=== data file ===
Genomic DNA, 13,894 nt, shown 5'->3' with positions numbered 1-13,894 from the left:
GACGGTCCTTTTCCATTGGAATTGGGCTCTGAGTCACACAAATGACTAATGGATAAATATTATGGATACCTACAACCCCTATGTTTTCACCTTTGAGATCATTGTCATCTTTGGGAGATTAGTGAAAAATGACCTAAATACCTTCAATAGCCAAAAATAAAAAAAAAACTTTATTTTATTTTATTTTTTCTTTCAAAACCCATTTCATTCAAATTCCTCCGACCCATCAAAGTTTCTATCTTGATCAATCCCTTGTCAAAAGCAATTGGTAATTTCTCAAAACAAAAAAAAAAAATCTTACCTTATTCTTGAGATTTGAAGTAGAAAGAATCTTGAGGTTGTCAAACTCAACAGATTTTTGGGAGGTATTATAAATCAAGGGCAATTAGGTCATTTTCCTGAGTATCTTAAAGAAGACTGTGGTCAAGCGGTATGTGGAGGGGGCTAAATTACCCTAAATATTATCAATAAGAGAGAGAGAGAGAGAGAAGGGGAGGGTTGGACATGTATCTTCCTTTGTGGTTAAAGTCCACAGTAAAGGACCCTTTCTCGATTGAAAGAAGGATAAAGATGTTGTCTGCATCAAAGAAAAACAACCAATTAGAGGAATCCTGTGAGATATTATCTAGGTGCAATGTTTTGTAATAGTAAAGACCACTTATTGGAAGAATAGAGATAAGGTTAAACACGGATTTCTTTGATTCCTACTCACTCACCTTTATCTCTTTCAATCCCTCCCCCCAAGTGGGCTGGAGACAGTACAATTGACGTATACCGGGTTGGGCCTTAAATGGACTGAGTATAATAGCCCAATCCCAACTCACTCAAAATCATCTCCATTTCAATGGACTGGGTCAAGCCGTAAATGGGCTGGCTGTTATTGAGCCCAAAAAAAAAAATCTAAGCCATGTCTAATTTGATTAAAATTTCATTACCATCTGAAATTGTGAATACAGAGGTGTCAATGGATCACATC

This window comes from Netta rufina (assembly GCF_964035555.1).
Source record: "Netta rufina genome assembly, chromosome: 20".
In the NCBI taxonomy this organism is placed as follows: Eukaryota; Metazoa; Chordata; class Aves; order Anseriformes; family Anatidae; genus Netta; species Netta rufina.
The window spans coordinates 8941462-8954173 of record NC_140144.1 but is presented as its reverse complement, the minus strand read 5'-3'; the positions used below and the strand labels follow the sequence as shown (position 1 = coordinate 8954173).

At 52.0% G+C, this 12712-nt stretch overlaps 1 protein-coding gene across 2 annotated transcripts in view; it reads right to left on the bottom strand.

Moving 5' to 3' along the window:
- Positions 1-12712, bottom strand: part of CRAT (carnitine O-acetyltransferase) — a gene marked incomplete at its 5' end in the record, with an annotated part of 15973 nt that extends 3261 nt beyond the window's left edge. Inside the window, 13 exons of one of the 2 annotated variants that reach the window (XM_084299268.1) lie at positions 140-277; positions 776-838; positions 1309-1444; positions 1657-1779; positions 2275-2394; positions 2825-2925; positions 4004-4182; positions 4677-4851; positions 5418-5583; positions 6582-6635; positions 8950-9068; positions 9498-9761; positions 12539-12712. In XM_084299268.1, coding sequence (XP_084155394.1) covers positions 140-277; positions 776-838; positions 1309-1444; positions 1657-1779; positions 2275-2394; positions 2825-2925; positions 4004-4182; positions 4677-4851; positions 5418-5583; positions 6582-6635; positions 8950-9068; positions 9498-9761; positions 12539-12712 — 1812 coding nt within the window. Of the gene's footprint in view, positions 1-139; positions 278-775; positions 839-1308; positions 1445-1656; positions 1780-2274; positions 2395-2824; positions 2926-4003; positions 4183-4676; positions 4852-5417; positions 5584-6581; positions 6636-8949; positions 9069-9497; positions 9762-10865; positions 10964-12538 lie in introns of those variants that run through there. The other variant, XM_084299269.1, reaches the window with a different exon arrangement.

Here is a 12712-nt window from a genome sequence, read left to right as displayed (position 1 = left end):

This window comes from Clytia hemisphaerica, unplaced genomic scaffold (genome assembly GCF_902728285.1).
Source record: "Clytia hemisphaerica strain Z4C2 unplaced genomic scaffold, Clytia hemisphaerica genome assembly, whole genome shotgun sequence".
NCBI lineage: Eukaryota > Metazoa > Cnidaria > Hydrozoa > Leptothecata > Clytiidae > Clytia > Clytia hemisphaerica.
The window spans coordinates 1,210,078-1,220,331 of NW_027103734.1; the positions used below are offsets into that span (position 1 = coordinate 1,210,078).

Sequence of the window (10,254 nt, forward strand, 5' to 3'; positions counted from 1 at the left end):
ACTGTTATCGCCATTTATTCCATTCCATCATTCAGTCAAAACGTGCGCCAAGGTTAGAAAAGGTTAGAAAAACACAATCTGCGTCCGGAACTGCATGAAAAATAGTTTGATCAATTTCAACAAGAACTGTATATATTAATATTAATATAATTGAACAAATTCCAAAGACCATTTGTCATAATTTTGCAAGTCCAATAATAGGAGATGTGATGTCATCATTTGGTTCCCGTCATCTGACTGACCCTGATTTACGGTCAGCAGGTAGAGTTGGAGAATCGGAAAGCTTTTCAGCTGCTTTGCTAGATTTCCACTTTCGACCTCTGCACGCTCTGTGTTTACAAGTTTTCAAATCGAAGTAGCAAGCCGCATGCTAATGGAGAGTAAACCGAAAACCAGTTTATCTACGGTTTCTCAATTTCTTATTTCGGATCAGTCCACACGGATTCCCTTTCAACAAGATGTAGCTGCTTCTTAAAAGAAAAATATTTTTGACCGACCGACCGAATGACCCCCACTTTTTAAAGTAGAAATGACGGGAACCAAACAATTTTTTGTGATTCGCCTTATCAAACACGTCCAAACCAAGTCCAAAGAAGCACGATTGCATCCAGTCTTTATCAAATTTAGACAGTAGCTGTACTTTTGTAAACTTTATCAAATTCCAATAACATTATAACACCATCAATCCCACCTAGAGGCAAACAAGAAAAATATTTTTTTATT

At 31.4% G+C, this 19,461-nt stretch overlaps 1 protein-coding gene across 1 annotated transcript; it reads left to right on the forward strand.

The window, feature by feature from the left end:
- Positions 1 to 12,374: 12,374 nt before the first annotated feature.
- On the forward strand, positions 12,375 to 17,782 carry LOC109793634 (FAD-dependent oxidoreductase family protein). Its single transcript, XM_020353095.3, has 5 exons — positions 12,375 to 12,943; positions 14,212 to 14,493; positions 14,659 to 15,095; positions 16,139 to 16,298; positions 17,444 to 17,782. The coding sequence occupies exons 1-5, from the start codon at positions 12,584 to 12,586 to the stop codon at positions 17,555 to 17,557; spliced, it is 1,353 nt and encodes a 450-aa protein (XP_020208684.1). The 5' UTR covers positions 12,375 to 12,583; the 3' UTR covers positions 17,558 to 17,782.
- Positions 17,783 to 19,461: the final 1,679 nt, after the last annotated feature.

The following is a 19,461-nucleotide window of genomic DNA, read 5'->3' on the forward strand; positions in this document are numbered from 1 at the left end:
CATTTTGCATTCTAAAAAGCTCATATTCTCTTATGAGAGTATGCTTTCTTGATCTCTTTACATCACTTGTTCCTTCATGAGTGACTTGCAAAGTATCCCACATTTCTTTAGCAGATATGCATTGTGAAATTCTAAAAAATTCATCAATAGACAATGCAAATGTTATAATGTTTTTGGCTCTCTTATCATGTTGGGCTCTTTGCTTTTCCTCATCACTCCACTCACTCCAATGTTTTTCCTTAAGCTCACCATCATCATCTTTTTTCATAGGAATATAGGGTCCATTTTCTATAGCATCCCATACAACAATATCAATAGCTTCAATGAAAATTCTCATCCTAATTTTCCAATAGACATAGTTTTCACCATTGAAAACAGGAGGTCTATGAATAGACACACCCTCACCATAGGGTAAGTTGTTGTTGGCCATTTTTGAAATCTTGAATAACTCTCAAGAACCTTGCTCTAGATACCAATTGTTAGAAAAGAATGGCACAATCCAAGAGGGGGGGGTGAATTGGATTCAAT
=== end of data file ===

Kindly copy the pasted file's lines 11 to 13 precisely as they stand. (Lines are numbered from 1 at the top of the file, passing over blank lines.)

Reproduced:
This window comes from Clytia hemisphaerica, unplaced genomic scaffold (genome assembly GCF_902728285.1).
Source record: "Clytia hemisphaerica strain Z4C2 unplaced genomic scaffold, Clytia hemisphaerica genome assembly, whole genome shotgun sequence".
NCBI lineage: Eukaryota > Metazoa > Cnidaria > Hydrozoa > Leptothecata > Clytiidae > Clytia > Clytia hemisphaerica.